The foremost challenge derives from the broad range of compounds found in the environment. Pharmaceutical methods are optimized for compounds with "druglike" properties, such as low molecular weight, solubility, and bioavailability. Although some environmental compounds share these druglike properties, many do not.
ANOTHER CHALLENGE is the unacceptability of false negative results in environmental toxicology. Screening in the pharmaceutical industry can tolerate a small percentage of false negatives-instances in which a compound is deemed safe when it is actually toxic-so long as safe compounds also are identified for further development. But such false negatives are unacceptable for environmental toxicology. If false negatives create an illusion of safety that diverts toxic chemicals from further testing, those misleading results could become "problematic," Kavlock says.
There are also practical issues involved with adapting pharmaceutical methods for environmental toxicology. High-throughput screening protocols in the pharmaceutical industry have been optimized in dimethyl sulfoxide (DMSO). Unfortunately, many chemicals of environmental interest aren't soluble in DMSO. What's more, DMSO is unattractive as a solvent for toxicity testing because it is itself toxic at high enough concentrations.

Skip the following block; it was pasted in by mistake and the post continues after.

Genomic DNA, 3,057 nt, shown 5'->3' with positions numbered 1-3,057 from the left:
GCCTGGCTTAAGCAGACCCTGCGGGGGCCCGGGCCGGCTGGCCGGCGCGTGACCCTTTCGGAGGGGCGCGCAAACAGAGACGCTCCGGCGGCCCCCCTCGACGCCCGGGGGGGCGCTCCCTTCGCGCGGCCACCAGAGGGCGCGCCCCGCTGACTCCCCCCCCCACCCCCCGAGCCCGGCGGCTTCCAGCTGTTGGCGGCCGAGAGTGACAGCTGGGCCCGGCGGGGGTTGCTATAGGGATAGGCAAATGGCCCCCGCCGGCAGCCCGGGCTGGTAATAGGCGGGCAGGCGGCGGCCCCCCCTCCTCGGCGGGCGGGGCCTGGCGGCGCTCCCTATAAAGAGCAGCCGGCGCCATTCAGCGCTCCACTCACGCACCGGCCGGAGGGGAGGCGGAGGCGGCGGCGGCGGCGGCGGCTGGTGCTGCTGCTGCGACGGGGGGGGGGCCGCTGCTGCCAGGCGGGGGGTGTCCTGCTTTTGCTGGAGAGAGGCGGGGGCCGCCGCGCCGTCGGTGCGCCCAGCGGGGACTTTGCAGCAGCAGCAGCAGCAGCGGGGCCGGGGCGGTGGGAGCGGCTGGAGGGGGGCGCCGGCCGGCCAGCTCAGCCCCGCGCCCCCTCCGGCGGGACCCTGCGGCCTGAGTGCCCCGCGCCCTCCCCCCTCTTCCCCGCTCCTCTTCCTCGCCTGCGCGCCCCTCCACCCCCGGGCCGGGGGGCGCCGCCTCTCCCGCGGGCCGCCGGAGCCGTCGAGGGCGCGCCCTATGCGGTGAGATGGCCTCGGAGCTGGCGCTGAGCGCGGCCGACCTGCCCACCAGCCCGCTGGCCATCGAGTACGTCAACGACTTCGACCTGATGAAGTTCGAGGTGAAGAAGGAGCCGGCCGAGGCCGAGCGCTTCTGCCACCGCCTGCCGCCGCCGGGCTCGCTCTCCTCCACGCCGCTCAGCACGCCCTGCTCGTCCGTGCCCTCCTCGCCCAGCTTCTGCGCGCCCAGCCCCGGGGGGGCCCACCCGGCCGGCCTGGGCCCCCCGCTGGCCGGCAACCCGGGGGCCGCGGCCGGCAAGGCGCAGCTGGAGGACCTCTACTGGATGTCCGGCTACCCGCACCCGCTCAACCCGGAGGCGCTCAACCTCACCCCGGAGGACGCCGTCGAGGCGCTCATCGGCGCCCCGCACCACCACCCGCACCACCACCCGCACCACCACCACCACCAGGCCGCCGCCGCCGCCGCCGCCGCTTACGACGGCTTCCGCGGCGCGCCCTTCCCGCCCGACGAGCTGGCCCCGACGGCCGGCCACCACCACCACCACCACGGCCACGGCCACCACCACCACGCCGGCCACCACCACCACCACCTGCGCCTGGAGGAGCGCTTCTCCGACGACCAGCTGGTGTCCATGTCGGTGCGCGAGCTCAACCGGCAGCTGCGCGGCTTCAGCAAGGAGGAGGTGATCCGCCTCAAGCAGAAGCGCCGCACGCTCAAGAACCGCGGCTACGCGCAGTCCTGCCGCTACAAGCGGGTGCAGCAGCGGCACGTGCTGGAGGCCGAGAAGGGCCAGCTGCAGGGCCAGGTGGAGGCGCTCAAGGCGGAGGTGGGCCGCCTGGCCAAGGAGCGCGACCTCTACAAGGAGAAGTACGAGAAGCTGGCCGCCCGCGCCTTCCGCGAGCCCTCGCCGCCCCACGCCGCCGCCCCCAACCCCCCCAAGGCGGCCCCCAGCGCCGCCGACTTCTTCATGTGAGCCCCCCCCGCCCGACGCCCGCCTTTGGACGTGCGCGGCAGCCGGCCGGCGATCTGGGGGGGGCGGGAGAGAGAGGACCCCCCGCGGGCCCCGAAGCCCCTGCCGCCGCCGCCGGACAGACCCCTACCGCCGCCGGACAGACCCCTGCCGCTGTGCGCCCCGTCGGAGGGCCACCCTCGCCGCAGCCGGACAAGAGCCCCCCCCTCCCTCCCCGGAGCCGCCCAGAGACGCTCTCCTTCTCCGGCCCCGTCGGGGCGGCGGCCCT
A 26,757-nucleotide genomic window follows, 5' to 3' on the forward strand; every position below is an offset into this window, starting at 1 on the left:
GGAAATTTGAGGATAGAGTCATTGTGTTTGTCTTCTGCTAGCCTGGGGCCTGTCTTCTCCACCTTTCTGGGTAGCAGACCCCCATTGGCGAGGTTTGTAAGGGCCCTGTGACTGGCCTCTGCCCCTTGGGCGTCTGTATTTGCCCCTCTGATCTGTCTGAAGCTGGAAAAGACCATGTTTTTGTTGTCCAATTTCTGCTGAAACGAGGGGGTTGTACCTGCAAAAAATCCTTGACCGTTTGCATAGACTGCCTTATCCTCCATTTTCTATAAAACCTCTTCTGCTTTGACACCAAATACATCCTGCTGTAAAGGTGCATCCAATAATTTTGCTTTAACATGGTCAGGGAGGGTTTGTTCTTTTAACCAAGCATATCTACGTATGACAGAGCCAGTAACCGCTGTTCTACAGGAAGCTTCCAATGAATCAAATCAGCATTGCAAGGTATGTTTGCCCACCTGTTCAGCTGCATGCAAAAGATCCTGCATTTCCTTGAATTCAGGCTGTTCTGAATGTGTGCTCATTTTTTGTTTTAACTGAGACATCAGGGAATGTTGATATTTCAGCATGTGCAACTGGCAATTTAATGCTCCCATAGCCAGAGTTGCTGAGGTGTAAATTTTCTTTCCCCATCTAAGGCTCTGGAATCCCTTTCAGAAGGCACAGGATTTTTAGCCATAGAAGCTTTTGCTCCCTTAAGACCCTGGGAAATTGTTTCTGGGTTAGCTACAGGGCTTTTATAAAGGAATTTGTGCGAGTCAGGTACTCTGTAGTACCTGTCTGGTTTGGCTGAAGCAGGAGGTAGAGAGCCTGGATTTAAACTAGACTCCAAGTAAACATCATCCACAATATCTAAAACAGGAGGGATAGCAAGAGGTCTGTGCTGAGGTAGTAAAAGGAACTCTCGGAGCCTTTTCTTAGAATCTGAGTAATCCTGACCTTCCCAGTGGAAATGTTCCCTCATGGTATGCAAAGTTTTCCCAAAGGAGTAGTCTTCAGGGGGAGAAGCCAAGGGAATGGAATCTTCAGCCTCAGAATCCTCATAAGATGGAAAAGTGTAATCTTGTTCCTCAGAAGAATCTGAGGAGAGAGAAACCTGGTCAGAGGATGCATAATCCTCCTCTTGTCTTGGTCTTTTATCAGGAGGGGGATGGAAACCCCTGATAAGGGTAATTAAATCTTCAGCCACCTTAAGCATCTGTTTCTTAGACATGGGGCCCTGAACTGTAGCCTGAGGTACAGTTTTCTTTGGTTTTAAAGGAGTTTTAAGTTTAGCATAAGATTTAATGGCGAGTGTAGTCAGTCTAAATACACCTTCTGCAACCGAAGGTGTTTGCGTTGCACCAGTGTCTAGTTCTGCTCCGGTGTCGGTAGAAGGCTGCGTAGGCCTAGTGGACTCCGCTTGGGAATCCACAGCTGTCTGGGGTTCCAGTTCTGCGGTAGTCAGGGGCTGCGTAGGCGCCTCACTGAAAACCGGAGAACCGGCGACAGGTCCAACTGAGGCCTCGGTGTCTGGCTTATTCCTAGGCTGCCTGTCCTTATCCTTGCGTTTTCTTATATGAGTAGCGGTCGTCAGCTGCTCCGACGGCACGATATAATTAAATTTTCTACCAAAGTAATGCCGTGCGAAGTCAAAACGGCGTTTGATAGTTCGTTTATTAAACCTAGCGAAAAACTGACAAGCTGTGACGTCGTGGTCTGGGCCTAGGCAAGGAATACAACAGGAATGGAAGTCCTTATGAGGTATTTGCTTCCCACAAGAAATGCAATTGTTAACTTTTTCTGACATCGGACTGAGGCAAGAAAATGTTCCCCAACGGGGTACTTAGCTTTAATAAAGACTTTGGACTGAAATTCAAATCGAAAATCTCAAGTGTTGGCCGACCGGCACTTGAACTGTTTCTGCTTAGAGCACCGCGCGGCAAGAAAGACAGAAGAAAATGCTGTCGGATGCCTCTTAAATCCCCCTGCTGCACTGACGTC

Although the pharmaceutical industry uses its high-throughput methods to screen for compounds that have some sort of biomedically interesting activity, it's better to think of environmental toxiciologists using such methods to "profile" the biological activity of compounds, says Christopher Austin, director of the National Institutes of Health Chemical Genomics Center (NCGC) in Bethesda, Md. NCGC is teaming up with EPA and NTP to adapt its high-throughput methods to screen chemical libraries for environmental applications. "Profiling means you characterize and document the biological activity or lack thereof for every compound in your collection," he explains.
Such profiles are more useful if they include measurements at multiple concentrations. Pharmaceutical screening is typically performed at a single concentration, but environmental toxicologists want a dose-response curve. NCGC has developed a method in which they use 15 concentrations over a broad range, resulting in a dose-response curve for every compound (Proc. Natl. Acad. Sci. USA 2006, 103, 11473).
EPA is evaluating this and other new approaches to environmental toxicology through its ToxCast program. The agency has awarded nine contracts to test a broad range of assays. Organizers are sending an initial set of more than 300 compounds to each of the companies involved. The compounds selected for this first round are ones for which a rich supply of traditional toxicology data already exists.